Friday, October 26, 2012

Productive pedagogy framework

Gore, J.M., Griffiths, T. & Ladwig, J.G. (2004). Towards better teaching: productive pedagogy as a framework for teacher education. Teaching and Teacher Education, 20, 375–387.

Productive pedagogy (PP) has four dimensions:
  1. Intellectual quality
  2. Relevance
  3. Supportive classroom environment
  4. Recognition of difference
More broadly, PP principles challenge conventional understandings about what is important and what should be emphasised in teacher education programs. It suggests a re-thinking ofwhat is offered and what is valued. In particular, the principles of PP require teacher educators to address:
1. The overemphasis on classroom environments and processes rather than on substance and purposes.
2. The relationships between foundational studies, curriculum studies and field experiences which are currently insuffficiently connected.
3. The purpose and structure of field experiences which centre too often on practising teaching techniques with relatively little concern for what is being taught and the quality of learning produced.
4. The focus on student management relative to student learning, which mistakenly assumes that management should be addressed first and separately.
5. The emphasis on syllabus content and constraints of the formal curriculum relative to identifying central concepts and producing depth of understanding.

Productive pedagogy dimensions, items and key questions addressed

Intellectual quality
Higher order thinking: Are higher order thinking and critical analysis occurring?
Deep knowledge: Does the lesson cover operational fields in any depth, detail or level ofspecificity?
Deep understanding: Do the work and response ofthe students provide evidence ofunderstand ing ofconcepts or ideas?
Substantive conversation: Does classroom talk break out ofthe initiate/respond/evaluate pattern and lead to sustained dialogue between students, and between teachers and students?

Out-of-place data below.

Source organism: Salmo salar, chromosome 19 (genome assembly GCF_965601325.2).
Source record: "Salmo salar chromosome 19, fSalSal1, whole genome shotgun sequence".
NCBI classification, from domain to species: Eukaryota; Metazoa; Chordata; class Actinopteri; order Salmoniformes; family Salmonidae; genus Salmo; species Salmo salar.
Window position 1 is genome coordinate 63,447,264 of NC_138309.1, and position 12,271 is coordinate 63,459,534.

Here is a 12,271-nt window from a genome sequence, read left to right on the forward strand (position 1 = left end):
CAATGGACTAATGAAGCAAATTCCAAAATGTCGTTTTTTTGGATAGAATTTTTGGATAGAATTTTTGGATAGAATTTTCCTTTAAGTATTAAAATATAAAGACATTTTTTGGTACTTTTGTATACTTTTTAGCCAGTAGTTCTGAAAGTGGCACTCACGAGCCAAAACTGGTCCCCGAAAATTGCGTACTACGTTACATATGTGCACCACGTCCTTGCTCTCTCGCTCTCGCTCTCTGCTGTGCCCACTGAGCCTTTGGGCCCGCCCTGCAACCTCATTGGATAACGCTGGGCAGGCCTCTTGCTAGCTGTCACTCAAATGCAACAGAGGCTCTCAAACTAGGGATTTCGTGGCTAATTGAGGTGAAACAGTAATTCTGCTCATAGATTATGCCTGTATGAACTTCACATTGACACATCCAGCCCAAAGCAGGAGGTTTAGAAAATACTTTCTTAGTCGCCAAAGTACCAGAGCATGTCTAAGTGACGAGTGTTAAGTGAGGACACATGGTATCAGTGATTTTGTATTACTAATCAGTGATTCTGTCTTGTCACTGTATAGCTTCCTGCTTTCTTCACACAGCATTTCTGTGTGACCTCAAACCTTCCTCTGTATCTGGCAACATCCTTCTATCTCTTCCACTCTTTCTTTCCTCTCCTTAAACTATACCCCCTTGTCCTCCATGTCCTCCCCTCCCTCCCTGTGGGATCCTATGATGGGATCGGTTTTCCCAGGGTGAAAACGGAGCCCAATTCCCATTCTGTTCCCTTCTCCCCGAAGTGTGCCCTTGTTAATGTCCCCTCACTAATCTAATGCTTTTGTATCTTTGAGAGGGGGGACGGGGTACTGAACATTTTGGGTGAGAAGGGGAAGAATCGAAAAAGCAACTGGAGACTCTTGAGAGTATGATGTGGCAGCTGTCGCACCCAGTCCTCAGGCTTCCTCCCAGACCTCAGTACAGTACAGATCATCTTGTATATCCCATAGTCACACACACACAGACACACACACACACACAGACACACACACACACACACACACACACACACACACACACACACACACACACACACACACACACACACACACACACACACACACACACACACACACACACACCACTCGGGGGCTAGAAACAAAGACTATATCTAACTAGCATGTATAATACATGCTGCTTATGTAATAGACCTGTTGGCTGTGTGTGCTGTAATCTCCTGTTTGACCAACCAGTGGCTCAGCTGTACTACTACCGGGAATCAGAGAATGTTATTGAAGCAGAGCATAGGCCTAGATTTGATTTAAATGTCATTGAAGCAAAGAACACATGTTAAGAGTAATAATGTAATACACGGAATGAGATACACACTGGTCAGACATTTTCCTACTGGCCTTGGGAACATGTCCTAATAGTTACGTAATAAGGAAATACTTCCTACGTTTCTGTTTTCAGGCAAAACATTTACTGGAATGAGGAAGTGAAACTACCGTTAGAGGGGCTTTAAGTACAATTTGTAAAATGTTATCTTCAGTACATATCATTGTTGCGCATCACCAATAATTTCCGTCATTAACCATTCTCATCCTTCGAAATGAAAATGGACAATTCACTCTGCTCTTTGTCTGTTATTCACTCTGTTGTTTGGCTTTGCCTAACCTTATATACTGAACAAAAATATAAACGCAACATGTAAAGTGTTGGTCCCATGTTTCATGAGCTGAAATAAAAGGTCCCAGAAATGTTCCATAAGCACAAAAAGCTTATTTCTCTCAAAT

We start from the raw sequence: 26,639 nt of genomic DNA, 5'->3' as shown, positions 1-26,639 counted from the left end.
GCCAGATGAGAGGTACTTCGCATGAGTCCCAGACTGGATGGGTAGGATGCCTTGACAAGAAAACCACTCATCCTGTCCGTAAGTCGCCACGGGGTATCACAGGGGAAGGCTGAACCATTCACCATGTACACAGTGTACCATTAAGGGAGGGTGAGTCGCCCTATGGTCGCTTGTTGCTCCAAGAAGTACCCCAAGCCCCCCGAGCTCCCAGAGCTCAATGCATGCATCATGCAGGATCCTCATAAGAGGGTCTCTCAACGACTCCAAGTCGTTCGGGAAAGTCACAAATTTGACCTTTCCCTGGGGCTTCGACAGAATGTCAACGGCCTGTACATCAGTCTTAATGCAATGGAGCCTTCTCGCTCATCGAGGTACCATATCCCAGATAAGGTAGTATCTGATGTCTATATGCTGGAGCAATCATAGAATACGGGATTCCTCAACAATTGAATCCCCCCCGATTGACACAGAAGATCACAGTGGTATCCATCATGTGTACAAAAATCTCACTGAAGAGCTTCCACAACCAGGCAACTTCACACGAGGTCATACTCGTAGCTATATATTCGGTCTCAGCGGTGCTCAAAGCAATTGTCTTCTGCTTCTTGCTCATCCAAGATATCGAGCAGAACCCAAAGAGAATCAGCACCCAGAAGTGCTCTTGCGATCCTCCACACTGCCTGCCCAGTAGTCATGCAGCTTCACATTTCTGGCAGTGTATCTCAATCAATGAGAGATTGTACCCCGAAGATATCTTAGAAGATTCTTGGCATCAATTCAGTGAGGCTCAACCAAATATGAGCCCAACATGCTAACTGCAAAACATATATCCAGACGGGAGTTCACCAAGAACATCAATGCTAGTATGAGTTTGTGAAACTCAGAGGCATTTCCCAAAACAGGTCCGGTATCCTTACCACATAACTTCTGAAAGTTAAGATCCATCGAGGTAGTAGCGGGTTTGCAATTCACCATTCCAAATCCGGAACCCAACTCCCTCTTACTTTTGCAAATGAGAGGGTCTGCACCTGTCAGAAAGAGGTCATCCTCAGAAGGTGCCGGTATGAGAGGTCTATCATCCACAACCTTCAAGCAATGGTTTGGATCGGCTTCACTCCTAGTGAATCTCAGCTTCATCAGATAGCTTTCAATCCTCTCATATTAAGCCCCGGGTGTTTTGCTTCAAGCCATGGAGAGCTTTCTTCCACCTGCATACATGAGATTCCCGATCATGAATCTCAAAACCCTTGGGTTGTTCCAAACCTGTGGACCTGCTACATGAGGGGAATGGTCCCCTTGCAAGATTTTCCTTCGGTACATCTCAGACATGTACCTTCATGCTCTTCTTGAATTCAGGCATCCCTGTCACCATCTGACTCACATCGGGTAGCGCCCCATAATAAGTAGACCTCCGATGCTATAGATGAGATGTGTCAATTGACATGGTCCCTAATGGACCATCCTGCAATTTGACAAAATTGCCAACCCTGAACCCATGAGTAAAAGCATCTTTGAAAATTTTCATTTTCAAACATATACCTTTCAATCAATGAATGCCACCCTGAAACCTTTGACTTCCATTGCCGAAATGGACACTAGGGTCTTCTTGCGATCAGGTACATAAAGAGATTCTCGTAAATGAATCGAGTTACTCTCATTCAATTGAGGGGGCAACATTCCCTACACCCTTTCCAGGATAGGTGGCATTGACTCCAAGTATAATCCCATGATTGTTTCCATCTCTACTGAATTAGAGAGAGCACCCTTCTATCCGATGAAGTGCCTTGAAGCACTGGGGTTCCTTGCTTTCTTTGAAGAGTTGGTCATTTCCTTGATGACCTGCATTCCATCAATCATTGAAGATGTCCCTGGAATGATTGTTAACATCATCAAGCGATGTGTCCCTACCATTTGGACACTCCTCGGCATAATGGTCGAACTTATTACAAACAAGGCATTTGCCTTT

Knowledge problematic: Are students critiquing and second-guessing texts, ideas and knowledge?
Metalanguage: Are aspects oflanguage, grammar, and technical vocabulary being foregrounded?

Knowledge integration: Does the lesson range across diverse fields, disciplines and paradigms?
Background knowledge: Is there an attempt to connect with students’ background knowledge?
Connectedness to the world: Do lessons and the assigned work have any resemblance or connection to real life contexts?
Problem based curriculum: Is there a focus on identifying and solving intellectual and/or real-world problems?

Supportive classroom environment
Student control: Do students have any say in the pace, direction or outcome ofthe lesson?
Social support: Is the classroom a socially supportive, positive environment?
Engagement: Are students engaged and on-task?
Explicit criteria: Are criteria for student performance made explicit?
Self-regulation: Is the direction of student behaviour implicit and self-regulatory or explicit?

Recognition of difference
Cultural knowledges: Are diverse cultural knowledges brought into play?
Inclusivity: Are deliberate attempts made to increase the participation of all students of different backgrounds?
Narrative: Is the teaching principally narrative, or is it expository?
Group identity: Does teaching build a sense of community and identity?
Citizenship: Are attempts made to foster active citizenship?

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